Judaism from A to Z—”G: Gan Eden and Gehinnom”
You might have heard before that we Jews can be quite relaxed when someone curses us, saying “we should go to hell”, as there is no such thing as a “Jewish hell”. However, Judaism would not be Judaism, if there is not a little, “mmmm, perhaps, somehow, not sooo sure, there might be something, that could be something like a hell”. So let me explain:
Although there are streams of Judaism that would argue against life after death, the vast majority believe in Olam Habah—the world to come, meaning, yes, there is heaven. Although the Hebrew Bible devotes little time to speculating upon it, you can find the image of God as Avinu Malkinu (Our Father and King) sitting in judgment, delivering reward or punishment within the heavenly court. Others imagine an ethereal Beit Midrash (House of Study) where the Tzaddikim (Righteous) study Torah all “day” long. The more mystical Jewish traditions envision a ladder of consciousness, at the very top of which resides the ineffable: God beyond description. So, yes, Judaism believes in “heaven,” and yes, Judaism also believes in “hell.”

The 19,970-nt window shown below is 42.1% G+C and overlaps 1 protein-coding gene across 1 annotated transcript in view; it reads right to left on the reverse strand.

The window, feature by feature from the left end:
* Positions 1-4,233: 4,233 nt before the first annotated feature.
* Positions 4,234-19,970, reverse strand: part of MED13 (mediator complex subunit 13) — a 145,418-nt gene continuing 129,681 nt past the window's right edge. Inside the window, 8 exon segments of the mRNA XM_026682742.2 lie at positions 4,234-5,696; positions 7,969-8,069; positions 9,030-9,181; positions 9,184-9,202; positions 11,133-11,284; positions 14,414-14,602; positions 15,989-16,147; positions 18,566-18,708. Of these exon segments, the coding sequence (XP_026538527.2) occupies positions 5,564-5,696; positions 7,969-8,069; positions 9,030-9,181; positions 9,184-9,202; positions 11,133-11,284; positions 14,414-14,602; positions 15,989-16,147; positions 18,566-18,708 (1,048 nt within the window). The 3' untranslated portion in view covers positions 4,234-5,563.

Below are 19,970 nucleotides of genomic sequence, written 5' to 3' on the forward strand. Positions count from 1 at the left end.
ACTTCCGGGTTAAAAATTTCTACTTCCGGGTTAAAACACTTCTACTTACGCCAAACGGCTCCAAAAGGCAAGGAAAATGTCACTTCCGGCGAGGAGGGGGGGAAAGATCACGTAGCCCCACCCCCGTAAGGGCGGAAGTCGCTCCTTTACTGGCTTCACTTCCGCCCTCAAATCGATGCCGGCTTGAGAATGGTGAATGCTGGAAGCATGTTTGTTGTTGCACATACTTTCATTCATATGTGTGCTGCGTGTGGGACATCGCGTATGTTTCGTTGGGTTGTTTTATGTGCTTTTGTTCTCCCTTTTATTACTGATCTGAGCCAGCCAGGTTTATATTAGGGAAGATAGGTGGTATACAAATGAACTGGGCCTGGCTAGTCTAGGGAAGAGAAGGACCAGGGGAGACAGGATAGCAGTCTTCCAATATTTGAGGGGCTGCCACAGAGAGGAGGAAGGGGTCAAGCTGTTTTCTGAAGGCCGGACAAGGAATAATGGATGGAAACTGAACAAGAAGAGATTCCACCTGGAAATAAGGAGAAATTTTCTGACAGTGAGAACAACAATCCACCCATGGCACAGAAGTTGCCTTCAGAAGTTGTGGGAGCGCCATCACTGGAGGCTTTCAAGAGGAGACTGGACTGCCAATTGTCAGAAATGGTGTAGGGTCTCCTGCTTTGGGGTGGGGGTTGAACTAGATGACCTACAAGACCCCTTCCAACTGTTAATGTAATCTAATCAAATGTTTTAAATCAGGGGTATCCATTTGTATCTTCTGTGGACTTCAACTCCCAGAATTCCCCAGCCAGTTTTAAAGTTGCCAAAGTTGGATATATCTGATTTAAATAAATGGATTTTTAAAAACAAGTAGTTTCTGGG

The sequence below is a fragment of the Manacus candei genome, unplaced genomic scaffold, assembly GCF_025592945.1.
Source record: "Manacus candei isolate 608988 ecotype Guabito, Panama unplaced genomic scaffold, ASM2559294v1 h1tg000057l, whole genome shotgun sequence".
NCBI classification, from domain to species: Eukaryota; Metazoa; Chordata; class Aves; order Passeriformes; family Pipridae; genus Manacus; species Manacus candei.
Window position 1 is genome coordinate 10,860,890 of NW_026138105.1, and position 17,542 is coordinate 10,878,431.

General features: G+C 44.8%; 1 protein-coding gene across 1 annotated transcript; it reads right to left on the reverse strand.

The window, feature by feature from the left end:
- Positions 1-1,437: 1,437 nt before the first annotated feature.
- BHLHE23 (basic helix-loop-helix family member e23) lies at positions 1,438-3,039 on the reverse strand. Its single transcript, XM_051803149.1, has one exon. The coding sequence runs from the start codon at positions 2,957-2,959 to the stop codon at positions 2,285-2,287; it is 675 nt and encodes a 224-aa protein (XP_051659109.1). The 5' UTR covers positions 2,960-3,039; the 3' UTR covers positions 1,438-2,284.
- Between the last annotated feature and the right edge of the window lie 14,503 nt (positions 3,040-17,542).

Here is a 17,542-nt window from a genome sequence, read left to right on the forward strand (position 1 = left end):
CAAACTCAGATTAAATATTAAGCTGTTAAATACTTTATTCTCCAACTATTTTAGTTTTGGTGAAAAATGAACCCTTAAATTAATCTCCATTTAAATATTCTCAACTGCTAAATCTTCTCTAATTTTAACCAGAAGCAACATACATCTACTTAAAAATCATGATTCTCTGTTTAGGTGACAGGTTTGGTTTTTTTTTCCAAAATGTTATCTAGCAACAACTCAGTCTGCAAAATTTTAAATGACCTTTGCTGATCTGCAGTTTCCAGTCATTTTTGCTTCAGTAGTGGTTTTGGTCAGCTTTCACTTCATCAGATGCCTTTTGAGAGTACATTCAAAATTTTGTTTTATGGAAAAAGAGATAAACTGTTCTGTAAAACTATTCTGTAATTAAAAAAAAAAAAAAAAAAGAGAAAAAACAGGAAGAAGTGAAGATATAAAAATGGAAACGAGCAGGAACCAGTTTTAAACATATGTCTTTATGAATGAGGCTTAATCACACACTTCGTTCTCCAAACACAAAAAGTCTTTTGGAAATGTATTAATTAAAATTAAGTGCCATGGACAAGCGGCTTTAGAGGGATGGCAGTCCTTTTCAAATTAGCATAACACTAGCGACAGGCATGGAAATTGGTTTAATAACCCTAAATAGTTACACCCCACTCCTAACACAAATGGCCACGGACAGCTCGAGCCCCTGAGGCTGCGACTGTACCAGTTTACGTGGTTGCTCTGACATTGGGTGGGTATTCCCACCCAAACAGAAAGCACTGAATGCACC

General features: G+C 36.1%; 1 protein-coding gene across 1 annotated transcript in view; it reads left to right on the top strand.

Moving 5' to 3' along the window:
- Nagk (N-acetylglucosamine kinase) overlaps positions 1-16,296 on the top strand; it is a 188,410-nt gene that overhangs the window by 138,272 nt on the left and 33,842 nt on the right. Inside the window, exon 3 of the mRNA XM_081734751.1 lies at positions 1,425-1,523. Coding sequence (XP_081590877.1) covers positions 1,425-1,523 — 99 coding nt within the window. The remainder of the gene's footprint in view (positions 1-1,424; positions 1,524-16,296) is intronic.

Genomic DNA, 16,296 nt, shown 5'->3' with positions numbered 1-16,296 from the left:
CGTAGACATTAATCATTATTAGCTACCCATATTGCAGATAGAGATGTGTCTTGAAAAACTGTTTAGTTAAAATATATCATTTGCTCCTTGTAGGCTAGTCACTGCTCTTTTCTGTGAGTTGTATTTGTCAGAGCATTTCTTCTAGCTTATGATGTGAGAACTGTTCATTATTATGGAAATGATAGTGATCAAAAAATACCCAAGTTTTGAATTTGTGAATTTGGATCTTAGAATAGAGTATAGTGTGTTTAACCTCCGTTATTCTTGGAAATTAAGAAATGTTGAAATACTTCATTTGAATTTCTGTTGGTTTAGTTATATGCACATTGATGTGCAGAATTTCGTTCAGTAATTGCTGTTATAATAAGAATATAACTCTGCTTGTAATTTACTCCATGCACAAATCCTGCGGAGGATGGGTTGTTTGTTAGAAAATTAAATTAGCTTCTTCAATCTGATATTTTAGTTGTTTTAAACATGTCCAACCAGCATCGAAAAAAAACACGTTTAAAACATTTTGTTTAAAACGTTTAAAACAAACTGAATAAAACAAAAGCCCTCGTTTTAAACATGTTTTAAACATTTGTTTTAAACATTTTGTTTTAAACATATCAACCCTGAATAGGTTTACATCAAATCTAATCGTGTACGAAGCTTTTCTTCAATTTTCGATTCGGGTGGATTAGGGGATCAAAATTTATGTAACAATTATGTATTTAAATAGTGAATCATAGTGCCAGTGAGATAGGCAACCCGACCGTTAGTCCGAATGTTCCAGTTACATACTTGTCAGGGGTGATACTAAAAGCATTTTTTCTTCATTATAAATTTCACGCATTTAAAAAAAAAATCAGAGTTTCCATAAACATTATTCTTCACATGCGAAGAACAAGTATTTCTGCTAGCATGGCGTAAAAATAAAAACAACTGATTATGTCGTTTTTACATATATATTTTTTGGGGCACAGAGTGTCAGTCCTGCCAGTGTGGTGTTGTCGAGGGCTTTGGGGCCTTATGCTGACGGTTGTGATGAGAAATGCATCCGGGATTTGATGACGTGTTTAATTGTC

As there is no one depiction of the world on high, so too “the world below” is equally nuanced, sophisticated and diverse in description. The Torah refers to a place called “She’ol,” originally a physical location and later a spiritual destination for sinners and troubled souls. Some, particularly the Kabbalists, viewed She’ol as a necessary stopping point for all souls on their journey from this world to the next, a place to work through the sins of this life. Later, the Jewish mystical tradition expanded upon this notion, describing an even more complex version called “Gehinom.” Whereas some souls ascend straight to the Garden of Eden on High, the vast majority of souls have some kind of a layover, less than 12 months, in Gehinom—a place to work through life’s hangovers as they prepare for Olam Habah. The truly evil, however, are either eternally damned to Gehinom or disposed of into a cosmic non-exitance. Thankfully, according to this view, for most of us it is just a matter of time before our souls ascend to heaven.
The bottom line: There isn’t one definitive understanding of life after death or heaven and hell. As the saying goes, “Two Jews, three opinions.” While we would love to have an absolute answer to it, it actually really doesn’t matter, because there is only one thing what matters in the here and now: It is what you do and how you do it.
Rabbi Adrian M Schell
(Source: Rabbi Baruch HaLevi )